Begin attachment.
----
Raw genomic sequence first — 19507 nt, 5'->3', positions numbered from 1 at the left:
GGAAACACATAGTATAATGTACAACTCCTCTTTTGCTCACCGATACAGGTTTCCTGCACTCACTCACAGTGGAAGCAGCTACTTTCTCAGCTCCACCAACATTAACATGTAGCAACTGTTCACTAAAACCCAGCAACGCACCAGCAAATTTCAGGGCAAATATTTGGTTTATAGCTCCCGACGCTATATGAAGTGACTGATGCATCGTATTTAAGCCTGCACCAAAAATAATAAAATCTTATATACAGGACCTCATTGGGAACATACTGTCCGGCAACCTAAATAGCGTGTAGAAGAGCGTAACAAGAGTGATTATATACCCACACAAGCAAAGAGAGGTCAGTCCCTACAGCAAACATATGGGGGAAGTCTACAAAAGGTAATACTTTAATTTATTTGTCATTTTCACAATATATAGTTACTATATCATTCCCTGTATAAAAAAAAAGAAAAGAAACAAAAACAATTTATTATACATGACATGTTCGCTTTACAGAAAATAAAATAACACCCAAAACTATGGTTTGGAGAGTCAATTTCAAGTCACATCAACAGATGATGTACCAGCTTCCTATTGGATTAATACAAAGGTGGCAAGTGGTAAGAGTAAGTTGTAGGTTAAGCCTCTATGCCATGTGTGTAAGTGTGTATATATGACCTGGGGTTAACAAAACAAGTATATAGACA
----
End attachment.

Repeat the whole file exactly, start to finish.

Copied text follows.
Raw genomic sequence first — 19507 nt, 5'->3', positions numbered from 1 at the left:
GGAAACACATAGTATAATGTACAACTCCTCTTTTGCTCACCGATACAGGTTTCCTGCACTCACTCACAGTGGAAGCAGCTACTTTCTCAGCTCCACCAACATTAACATGTAGCAACTGTTCACTAAAACCCAGCAACGCACCAGCAAATTTCAGGGCAAATATTTGGTTTATAGCTCCCGACGCTATATGAAGTGACTGATGCATCGTATTTAAGCCTGCACCAAAAATAATAAAATCTTATATACAGGACCTCATTGGGAACATACTGTCCGGCAACCTAAATAGCGTGTAGAAGAGCGTAACAAGAGTGATTATATACCCACACAAGCAAAGAGAGGTCAGTCCCTACAGCAAACATATGGGGGAAGTCTACAAAAGGTAATACTTTAATTTATTTGTCATTTTCACAATATATAGTTACTATATCATTCCCTGTATAAAAAAAAAGAAAAGAAACAAAAACAATTTATTATACATGACATGTTCGCTTTACAGAAAATAAAATAACACCCAAAACTATGGTTTGGAGAGTCAATTTCAAGTCACATCAACAGATGATGTACCAGCTTCCTATTGGATTAATACAAAGGTGGCAAGTGGTAAGAGTAAGTTGTAGGTTAAGCCTCTATGCCATGTGTGTAAGTGTGTATATATGACCTGGGGTTAACAAAACAAGTATATAGACA